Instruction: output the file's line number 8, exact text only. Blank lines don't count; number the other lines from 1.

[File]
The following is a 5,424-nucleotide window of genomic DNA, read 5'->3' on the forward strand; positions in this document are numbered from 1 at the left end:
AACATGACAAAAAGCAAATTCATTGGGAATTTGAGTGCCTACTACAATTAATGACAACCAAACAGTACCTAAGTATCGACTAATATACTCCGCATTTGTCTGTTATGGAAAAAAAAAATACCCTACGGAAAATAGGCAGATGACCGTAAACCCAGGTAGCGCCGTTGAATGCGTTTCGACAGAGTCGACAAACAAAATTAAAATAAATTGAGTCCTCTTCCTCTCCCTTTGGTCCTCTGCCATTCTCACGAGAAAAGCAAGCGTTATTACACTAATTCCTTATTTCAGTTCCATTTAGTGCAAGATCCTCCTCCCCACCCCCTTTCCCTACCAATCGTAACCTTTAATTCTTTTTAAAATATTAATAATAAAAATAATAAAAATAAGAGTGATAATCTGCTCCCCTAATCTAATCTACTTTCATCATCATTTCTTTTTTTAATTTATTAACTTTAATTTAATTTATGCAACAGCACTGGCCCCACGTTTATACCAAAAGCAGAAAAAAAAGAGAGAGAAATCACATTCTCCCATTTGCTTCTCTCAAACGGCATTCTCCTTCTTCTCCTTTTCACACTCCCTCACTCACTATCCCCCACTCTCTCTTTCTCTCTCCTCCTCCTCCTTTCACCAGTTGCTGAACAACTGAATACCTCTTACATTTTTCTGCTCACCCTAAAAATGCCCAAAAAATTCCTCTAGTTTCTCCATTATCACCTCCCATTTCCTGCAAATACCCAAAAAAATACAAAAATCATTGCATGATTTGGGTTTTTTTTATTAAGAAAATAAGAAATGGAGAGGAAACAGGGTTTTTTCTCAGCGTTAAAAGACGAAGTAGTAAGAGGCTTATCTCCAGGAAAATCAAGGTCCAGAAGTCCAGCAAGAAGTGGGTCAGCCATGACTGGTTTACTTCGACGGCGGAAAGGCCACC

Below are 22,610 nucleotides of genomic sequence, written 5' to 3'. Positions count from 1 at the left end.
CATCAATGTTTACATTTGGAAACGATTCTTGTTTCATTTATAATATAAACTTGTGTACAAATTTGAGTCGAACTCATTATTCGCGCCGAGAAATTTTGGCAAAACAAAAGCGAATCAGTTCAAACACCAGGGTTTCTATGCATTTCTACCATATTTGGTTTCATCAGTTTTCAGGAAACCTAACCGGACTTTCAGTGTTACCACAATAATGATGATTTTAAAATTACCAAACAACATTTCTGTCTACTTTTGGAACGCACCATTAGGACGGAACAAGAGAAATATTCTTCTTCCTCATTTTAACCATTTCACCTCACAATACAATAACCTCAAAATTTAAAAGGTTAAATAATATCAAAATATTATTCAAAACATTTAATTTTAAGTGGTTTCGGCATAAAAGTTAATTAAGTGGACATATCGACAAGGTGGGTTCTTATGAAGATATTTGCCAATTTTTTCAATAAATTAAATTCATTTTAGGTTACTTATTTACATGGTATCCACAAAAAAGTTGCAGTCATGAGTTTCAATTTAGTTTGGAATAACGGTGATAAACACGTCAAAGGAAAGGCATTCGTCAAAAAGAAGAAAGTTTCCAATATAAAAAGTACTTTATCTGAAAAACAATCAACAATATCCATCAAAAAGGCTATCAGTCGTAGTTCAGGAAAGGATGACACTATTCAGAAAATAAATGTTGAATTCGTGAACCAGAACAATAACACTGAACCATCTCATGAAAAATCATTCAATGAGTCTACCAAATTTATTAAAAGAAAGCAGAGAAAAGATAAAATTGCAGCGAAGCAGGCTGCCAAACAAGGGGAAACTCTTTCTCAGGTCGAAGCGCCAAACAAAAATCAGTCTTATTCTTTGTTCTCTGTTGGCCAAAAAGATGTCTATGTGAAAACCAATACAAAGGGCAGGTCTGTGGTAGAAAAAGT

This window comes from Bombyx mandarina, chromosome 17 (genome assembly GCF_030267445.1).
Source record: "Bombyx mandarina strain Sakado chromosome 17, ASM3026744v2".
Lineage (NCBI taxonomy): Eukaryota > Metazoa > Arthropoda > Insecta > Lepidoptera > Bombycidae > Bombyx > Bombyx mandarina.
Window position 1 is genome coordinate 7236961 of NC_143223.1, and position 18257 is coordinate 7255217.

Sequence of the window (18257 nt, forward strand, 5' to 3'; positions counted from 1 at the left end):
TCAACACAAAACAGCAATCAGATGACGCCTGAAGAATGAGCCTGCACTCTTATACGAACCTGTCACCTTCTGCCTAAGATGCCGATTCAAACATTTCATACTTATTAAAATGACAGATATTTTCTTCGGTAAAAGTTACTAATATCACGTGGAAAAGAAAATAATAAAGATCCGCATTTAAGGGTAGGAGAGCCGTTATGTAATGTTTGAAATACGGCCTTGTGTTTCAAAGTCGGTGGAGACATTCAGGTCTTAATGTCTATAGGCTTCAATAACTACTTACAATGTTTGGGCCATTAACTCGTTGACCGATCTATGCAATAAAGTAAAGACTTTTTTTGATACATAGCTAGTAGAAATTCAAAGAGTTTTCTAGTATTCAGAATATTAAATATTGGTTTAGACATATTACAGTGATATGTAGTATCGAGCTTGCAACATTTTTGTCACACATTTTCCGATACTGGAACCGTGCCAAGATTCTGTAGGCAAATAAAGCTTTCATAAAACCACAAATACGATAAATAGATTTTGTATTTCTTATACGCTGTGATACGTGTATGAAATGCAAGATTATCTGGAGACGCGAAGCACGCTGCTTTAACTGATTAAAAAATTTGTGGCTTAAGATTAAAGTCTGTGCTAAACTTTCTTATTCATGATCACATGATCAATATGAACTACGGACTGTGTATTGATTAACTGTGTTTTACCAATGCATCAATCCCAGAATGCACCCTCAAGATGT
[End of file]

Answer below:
Window position 1 is genome coordinate 7236961 of NC_143223.1, and position 18257 is coordinate 7255217.